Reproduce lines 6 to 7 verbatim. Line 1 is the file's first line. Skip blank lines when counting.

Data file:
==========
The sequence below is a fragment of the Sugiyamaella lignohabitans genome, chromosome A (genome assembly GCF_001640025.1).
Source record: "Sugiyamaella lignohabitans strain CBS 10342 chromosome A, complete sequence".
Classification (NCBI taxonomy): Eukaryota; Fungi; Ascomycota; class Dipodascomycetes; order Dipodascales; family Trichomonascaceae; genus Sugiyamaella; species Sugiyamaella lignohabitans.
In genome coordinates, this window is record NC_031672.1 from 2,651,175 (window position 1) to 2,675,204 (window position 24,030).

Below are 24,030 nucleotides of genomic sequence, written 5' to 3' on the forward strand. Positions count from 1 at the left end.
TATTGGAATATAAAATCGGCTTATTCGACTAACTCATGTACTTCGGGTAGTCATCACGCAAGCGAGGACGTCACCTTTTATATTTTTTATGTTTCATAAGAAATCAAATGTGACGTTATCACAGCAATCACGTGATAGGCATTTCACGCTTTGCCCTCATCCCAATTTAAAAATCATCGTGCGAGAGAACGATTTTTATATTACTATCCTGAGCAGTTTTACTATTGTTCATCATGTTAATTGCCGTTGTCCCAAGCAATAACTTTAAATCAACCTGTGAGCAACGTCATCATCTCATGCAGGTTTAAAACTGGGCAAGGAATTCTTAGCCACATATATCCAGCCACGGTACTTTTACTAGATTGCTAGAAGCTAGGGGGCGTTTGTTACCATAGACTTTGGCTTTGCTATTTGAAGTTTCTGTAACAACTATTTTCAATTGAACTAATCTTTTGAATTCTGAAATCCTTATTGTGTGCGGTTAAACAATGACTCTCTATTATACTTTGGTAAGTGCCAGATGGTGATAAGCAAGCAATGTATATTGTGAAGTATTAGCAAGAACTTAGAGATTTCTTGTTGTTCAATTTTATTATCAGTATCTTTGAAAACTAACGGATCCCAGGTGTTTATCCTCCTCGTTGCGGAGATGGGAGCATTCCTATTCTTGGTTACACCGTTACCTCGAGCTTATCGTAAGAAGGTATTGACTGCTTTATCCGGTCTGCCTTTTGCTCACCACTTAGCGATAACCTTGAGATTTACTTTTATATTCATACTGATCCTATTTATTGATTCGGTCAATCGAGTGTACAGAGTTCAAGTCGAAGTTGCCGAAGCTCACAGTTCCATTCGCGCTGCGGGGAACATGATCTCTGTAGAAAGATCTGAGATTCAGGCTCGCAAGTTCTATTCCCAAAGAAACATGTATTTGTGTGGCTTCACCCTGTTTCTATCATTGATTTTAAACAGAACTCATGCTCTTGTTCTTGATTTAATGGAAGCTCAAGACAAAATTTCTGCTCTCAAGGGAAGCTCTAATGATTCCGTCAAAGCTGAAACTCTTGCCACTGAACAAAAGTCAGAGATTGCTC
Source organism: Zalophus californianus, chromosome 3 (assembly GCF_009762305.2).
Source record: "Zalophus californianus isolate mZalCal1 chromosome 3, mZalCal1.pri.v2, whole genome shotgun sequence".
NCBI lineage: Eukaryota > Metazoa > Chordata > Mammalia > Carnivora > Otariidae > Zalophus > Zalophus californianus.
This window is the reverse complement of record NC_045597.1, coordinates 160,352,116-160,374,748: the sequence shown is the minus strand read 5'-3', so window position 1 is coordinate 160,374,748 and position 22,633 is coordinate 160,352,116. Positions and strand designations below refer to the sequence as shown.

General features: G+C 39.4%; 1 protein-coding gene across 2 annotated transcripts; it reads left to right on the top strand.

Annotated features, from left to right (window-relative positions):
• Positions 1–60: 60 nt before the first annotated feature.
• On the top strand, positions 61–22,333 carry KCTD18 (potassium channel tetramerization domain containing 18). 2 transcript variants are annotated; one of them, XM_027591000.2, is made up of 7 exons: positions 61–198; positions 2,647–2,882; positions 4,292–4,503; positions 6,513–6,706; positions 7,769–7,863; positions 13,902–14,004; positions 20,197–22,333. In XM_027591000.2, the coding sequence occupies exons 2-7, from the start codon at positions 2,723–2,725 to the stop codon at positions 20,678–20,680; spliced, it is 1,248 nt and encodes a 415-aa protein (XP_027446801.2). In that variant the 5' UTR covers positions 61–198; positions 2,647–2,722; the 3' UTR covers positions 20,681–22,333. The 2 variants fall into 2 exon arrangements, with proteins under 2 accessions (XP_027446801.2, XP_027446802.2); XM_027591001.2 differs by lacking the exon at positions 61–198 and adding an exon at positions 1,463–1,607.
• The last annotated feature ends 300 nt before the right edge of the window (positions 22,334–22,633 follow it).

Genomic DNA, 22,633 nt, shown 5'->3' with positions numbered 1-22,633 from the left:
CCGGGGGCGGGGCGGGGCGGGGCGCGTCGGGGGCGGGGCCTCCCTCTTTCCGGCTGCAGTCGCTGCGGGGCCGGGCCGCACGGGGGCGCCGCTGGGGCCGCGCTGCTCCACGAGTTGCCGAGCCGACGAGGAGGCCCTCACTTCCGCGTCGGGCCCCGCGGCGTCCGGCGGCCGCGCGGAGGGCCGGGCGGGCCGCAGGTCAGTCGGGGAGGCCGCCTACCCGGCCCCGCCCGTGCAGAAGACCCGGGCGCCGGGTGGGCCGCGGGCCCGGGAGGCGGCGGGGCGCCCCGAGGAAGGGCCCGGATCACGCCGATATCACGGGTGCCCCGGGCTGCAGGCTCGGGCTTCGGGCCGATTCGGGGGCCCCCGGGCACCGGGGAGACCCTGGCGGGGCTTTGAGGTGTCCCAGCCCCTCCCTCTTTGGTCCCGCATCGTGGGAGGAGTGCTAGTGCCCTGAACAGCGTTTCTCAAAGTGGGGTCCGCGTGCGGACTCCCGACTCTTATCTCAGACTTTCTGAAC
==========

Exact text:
TATTGGAATATAAAATCGGCTTATTCGACTAACTCATGTACTTCGGGTAGTCATCACGCAAGCGAGGACGTCACCTTTTATATTTTTTATGTTTCATAAGAAATCAAATGTGACGTTATCACAGCAATCACGTGATAGGCATTTCACGCTTTGCCCTCATCCCAATTTAAAAATCATCGTGCGAGAGAACGATTTTTATATTACTATCCTGAGCAGTTTTACTATTGTTCATCATGTTAATTGCCGTTGTCCCAAGCAATAACTTTAAATCAACCTGTGAGCAACGTCATCATCTCATGCAGGTTTAAAACTGGGCAAGGAATTCTTAGCCACATATATCCAGCCACGGTACTTTTACTAGATTGCTAGAAGCTAGGGGGCGTTTGTTACCATAGACTTTGGCTTTGCTATTTGAAGTTTCTGTAACAACTATTTTCAATTGAACTAATCTTTTGAATTCTGAAATCCTTATTGTGTGCGGTTAAACAATGACTCTCTATTATACTTTGGTAAGTGCCAGATGGTGATAAGCAAGCAATGTATATTGTGAAGTATTAGCAAGAACTTAGAGATTTCTTGTTGTTCAATTTTATTATCAGTATCTTTGAAAACTAACGGATCCCAGGTGTTTATCCTCCTCGTTGCGGAGATGGGAGCATTCCTATTCTTGGTTACACCGTTACCTCGAGCTTATCGTAAGAAGGTATTGACTGCTTTATCCGGTCTGCCTTTTGCTCACCACTTAGCGATAACCTTGAGATTTACTTTTATATTCATACTGATCCTATTTATTGATTCGGTCAATCGAGTGTACAGAGTTCAAGTCGAAGTTGCCGAAGCTCACAGTTCCATTCGCGCTGCGGGGAACATGATCTCTGTAGAAAGATCTGAGATTCAGGCTCGCAAGTTCTATTCCCAAAGAAACATGTATTTGTGTGGCTTCACCCTGTTTCTATCATTGATTTTAAACAGAACTCATGCTCTTGTTCTTGATTTAATGGAAGCTCAAGACAAAATTTCTGCTCTCAAGGGAAGCTCTAATGATTCCGTCAAAGCTGAAACTCTTGCCACTGAACAAAAGTCAGAGATTGCTC
Source organism: Zalophus californianus, chromosome 3 (assembly GCF_009762305.2).